It's hard for me to decide what apple I want to buy from all the different choices in a store. I can look at the colour, the size and maybe carefully feel if it's hard or soft, but that's it.

This page (archive) gives quite some information about apple types, but it's difficult to search (for example a Google search for "sour site:orangepippin.com/apples" results in nothing useful) and it's more about apple identification than about apple choice.

How can I find out how sweet/sour an apple is, how hard/soft, how durable it is, maybe even how much of which vitamin is in it, just by conducting non-destructive tests on apples in a store? A website that's easier to search would also be acceptable, although that wouldn't work if I'm offline.

  • Don't forget to smell.
    – user34961
    Nov 14, 2017 at 12:24
  • Do you have some comparisons what it should smell like for certain factors? Nov 14, 2017 at 12:25
  • While it doesn't help your attribute-specific questions, I've heard that apples bred for appearance usually end up lacking in flavor - so apples from bins with more variations, different sizes - especially smaller, (cosmetic) imperfections, duller color, should be tastier than apples which look very similar, larger, shiny and, well, pretty. It has seemed to work when I've used it as a guideline.
    – Megha
    Nov 16, 2017 at 6:40
  • This website has a search bar and seems pretty reasonable: rittmanorchards.com/apple-chart Oct 17, 2022 at 23:46

2 Answers 2


Tl;dr: If you know what kind of apple you're looking at, you don't need to test the apple.

I don't think you can tell any of those things about an unidentified apple without destroying it somehow. You can tell how hard/soft it is by pressing firmly, but this will leave a dent in the apple, so that may or may not count as destroyed for you.

However, if you know what variety of apple you're looking at, you can know these types of things without even touching the apple, as each variety has its own characteristics regarding sweetness, crispness, juiciness, and other qualities. For instance, Honeycrisp apples are typically very sweet and crisp (as the name implies) and are excellent for eating out of hand. You can find more information about different varieties of apples here. Grocery stores (at least in the USA) typically label their apples by variety. If you shop at a farmers market and the varieties aren't labeled, the farmer/seller can usually tell you (if he can't, I probably wouldn't buy from him anyways, but that's just me).

As far as durability goes, that is largely dependent on how you store your apples. Refrigerated apples last longest, as they do not continue to ripen in the cooler temperatures of the fridge. They will if left on the counter, though, leading to mushy, rotting apples in just a week or two. (I have successfully kept apples in my refrigerator for several months, though those were fresh-from-the-orchard apples, so your results may vary.)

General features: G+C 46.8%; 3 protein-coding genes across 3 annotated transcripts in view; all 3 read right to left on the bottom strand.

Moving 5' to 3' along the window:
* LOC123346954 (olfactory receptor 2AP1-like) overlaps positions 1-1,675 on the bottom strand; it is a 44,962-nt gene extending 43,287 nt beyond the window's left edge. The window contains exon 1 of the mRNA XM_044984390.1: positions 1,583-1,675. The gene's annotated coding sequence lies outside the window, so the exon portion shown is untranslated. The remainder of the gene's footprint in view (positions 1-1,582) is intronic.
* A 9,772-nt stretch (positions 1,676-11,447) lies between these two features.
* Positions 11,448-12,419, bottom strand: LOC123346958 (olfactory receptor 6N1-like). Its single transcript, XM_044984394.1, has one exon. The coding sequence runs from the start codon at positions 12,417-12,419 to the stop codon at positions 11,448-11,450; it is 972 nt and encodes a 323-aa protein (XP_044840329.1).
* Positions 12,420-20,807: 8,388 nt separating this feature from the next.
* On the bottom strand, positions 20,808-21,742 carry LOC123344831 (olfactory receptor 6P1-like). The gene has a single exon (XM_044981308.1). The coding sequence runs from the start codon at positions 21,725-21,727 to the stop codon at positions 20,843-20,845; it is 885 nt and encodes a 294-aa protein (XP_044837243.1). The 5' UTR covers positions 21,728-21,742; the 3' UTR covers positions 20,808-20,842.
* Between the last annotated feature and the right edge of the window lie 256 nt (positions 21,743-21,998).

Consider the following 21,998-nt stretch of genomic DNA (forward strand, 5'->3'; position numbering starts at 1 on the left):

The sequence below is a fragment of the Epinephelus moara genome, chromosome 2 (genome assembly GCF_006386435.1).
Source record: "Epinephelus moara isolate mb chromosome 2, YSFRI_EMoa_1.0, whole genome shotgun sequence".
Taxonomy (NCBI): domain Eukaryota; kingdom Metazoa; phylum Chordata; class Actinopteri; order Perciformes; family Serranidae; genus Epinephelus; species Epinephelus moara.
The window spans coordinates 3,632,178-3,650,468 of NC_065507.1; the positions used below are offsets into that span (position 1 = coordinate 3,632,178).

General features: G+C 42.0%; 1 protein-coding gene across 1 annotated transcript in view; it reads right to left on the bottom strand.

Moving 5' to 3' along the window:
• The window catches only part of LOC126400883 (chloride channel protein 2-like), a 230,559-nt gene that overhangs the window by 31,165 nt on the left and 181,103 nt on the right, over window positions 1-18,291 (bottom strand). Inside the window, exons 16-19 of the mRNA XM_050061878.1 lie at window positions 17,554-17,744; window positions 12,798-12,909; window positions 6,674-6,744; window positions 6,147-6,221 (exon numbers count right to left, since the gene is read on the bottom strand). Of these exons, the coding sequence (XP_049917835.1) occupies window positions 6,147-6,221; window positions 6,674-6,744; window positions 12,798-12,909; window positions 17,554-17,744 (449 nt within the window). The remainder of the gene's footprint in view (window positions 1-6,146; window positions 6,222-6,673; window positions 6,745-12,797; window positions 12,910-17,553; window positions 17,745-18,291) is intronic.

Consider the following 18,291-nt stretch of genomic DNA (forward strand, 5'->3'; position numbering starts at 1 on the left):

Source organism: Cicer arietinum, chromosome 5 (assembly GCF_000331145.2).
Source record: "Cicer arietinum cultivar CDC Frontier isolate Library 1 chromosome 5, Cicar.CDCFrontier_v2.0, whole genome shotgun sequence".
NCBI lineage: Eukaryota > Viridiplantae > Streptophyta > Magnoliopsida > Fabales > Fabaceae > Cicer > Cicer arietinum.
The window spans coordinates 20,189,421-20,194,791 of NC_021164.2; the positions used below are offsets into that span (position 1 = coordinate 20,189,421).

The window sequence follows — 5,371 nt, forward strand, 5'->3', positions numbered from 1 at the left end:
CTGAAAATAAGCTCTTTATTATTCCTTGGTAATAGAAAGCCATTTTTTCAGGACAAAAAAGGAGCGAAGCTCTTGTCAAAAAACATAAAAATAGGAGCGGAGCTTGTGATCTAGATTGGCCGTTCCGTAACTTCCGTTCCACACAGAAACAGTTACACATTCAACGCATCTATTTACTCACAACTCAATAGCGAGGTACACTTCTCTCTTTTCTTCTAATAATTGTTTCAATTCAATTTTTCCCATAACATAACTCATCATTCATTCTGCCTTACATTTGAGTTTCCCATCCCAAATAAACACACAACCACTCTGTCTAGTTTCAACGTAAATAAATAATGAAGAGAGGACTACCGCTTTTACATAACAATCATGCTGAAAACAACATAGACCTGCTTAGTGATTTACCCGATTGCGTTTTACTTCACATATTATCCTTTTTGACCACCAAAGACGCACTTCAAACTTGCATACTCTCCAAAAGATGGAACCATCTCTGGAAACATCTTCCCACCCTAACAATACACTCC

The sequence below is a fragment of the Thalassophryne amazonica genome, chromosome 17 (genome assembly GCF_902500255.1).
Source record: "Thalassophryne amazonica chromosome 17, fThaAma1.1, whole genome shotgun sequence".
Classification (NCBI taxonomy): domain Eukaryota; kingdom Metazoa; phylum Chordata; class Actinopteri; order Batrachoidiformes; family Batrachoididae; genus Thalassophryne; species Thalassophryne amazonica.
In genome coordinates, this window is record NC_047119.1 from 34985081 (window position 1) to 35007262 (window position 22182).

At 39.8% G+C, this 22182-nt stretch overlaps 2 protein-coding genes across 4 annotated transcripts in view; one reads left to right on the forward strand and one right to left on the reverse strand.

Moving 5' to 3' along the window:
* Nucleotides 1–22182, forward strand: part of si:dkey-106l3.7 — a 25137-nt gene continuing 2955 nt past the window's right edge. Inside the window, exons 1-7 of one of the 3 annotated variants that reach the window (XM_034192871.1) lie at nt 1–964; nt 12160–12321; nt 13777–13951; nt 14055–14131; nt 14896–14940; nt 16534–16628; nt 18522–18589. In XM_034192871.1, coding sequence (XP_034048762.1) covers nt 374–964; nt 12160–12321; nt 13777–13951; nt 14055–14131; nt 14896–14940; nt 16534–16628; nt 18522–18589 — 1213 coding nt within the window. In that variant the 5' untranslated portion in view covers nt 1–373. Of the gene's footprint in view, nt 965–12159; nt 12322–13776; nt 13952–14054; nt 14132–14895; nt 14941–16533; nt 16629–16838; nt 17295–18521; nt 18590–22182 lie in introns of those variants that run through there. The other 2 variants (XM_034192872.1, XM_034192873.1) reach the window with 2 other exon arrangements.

Nutritional content varies by variety as well, though I was only able to find a single source focusing on vitamin C. However, as vitamin C and potassium the main nutrients in apples, that may be sufficient as far as varietal differences go. You can find some more general nutritional information for apples here.

  • Your first link is pretty similar to the page I found. There a search for "sour" also finds nothing. This source "Changes in Vitamin C Content and Acidity of Apples during Cool Storage" sounds interesting, but sadly it's not available anymore. Nov 14, 2017 at 18:31
  • Basically I want to know a few types (so that I always find one) that are quite a bit sour, but not extremely, not very sweet and have a pretty hard consistency. Nov 14, 2017 at 18:32
  • @Fabian That source may not be available as linked from my link, but the relevant data is reproduced in the table on the page I linked to. If that's not sufficient for you, there is an email link at the bottom of the page, you may be able to request the full study from the author of that page.
    – senschen
    Nov 14, 2017 at 19:12
  • 2
    @Fabian People don't typically talk about apples in terms of "sourness." They usually use terms like "tart" or "less sweet" because almost by definition an apple that we would want to eat is sweet, not sour. If you want sour you would want to try for something like a crab apple, but I don't know if/where you can buy those, as they aren't something typically considered fit for eating (at least not without a lot of sugar added). They are usually quite hard, though, so they do sound like what you're aiming for. Failing that, you would want a tart variety like Granny Smith, Baldwin, or Idared.
    – senschen
    Nov 14, 2017 at 19:15
  • Never heard the term "tart" before. Thanks, that gave me some good hints then! Nov 14, 2017 at 21:16

Choose the apple you like to eat! we cannot tell you to like one type because it is more or less sweet or more or less acidic ..

You cannot choose an apple only on its physical appearance; you have to eat it.

Apples of the same kind will usually have the same characteristics, but might be different if they come from different orchards.

The only thing you need to look at is what you intend to do with the apples.

Are you eating them fresh and raw? are you cooking them for pies or purée or sauce ?

Some variety are best for pies because they hold their "shape" (do not get mushy) some others are better in salads because they do not turn brown (oxydize).

  • I don't think the OP is asking us which apples he should prefer. To me, the question is quite clear that for each purchase, he knows which qualities he wants in an apple and is aksing if he can empirically find out these qualities when holding an apple in the supermarket.
    – rumtscho
    Nov 14, 2017 at 13:40

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